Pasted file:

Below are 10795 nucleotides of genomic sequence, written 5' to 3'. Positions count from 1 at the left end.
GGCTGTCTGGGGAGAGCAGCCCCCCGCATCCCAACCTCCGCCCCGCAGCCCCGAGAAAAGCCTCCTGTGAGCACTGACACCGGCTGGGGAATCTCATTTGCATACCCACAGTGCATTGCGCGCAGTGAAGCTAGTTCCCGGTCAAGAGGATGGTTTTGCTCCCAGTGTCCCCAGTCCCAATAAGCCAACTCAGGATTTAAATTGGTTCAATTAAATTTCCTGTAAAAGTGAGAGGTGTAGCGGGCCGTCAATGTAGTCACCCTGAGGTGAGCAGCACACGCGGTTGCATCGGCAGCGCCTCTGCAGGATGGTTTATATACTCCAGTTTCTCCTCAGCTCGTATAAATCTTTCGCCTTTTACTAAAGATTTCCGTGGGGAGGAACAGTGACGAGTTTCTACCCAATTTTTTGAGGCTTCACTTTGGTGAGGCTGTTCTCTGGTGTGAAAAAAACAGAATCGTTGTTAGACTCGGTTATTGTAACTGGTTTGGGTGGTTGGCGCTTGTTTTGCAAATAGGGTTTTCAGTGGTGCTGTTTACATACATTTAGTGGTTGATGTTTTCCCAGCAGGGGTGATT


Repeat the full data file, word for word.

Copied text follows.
Below are 10795 nucleotides of genomic sequence, written 5' to 3'. Positions count from 1 at the left end.
GGCTGTCTGGGGAGAGCAGCCCCCCGCATCCCAACCTCCGCCCCGCAGCCCCGAGAAAAGCCTCCTGTGAGCACTGACACCGGCTGGGGAATCTCATTTGCATACCCACAGTGCATTGCGCGCAGTGAAGCTAGTTCCCGGTCAAGAGGATGGTTTTGCTCCCAGTGTCCCCAGTCCCAATAAGCCAACTCAGGATTTAAATTGGTTCAATTAAATTTCCTGTAAAAGTGAGAGGTGTAGCGGGCCGTCAATGTAGTCACCCTGAGGTGAGCAGCACACGCGGTTGCATCGGCAGCGCCTCTGCAGGATGGTTTATATACTCCAGTTTCTCCTCAGCTCGTATAAATCTTTCGCCTTTTACTAAAGATTTCCGTGGGGAGGAACAGTGACGAGTTTCTACCCAATTTTTTGAGGCTTCACTTTGGTGAGGCTGTTCTCTGGTGTGAAAAAAACAGAATCGTTGTTAGACTCGGTTATTGTAACTGGTTTGGGTGGTTGGCGCTTGTTTTGCAAATAGGGTTTTCAGTGGTGCTGTTTACATACATTTAGTGGTTGATGTTTTCCCAGCAGGGGTGATT